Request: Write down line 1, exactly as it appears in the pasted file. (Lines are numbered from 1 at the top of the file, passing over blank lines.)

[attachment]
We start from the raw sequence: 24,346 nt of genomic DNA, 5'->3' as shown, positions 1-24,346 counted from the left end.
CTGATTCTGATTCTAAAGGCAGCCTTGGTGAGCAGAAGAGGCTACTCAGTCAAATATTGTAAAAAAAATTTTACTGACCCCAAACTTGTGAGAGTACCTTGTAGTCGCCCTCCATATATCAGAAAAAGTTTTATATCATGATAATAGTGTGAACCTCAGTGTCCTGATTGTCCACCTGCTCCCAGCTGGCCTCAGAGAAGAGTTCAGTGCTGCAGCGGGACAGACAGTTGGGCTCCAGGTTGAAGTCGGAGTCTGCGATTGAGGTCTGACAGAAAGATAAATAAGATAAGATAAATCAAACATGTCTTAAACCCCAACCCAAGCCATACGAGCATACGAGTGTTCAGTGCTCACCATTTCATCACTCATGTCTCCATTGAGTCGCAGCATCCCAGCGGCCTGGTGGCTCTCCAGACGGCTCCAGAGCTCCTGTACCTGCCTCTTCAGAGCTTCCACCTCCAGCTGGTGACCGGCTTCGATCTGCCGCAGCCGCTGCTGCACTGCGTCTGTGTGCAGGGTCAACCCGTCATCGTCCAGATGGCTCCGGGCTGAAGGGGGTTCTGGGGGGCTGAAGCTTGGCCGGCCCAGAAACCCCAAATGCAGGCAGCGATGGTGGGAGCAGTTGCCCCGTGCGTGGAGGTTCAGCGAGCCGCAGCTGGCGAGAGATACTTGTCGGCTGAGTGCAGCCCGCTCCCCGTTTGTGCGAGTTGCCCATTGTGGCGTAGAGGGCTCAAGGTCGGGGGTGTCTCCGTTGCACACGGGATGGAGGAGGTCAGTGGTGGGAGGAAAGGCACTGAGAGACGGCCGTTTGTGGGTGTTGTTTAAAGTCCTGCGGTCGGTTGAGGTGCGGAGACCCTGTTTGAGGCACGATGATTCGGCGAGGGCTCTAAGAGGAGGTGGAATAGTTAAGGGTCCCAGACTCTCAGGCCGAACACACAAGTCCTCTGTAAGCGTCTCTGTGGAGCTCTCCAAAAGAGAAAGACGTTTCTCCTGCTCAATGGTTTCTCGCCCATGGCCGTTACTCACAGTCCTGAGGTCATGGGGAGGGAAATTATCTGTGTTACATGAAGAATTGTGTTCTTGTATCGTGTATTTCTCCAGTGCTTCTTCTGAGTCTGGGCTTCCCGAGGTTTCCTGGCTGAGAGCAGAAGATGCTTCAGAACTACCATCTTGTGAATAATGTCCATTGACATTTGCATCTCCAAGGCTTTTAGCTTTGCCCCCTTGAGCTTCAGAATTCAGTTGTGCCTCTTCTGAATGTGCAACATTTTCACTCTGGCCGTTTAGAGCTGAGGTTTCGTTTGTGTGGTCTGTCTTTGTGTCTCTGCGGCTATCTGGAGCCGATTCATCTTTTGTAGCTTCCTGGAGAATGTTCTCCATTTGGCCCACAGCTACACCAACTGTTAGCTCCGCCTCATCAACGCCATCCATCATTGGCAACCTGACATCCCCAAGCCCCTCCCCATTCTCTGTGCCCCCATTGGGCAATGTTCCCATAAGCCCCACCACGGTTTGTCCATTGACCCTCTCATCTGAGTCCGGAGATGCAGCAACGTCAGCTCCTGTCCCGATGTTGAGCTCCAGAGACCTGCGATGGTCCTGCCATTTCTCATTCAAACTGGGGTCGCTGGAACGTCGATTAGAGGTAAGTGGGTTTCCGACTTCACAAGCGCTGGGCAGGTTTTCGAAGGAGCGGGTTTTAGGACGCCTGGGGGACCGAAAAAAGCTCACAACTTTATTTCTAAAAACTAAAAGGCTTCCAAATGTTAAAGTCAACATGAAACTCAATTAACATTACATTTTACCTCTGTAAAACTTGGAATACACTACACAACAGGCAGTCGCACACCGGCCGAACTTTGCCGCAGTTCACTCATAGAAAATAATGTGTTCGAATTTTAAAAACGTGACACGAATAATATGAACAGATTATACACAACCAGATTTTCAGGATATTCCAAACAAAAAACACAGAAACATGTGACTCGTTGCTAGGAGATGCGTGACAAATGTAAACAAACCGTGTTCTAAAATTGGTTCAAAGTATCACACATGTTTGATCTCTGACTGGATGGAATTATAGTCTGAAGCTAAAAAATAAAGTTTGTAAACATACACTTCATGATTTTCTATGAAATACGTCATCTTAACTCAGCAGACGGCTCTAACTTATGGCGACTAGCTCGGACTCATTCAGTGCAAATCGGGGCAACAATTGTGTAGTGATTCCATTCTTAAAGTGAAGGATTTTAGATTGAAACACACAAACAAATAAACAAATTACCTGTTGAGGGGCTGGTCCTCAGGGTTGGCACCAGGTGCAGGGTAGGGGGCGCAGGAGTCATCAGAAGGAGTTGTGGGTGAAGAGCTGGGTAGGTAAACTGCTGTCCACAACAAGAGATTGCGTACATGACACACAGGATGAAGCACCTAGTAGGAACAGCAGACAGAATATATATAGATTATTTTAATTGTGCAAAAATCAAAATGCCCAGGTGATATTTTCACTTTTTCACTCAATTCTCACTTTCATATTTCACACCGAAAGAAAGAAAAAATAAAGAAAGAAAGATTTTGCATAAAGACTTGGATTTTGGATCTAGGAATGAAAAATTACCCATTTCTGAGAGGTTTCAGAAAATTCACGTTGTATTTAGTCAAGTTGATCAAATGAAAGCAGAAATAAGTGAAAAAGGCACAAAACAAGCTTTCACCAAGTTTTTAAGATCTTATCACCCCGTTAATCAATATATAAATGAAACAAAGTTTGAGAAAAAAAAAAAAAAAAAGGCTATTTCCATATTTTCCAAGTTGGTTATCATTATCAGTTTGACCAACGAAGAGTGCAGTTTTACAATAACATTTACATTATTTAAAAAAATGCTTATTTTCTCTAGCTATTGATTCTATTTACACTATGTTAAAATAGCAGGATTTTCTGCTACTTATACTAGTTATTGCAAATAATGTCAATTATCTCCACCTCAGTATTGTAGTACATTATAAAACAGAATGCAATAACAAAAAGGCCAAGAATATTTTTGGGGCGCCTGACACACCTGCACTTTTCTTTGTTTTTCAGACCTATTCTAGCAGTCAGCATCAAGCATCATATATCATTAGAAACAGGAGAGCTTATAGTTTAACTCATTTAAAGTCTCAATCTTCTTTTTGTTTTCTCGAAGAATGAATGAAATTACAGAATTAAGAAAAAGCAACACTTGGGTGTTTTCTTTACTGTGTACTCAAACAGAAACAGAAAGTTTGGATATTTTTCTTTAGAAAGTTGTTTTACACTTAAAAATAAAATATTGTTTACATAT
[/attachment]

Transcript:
We start from the raw sequence: 24,346 nt of genomic DNA, 5'->3' as shown, positions 1-24,346 counted from the left end.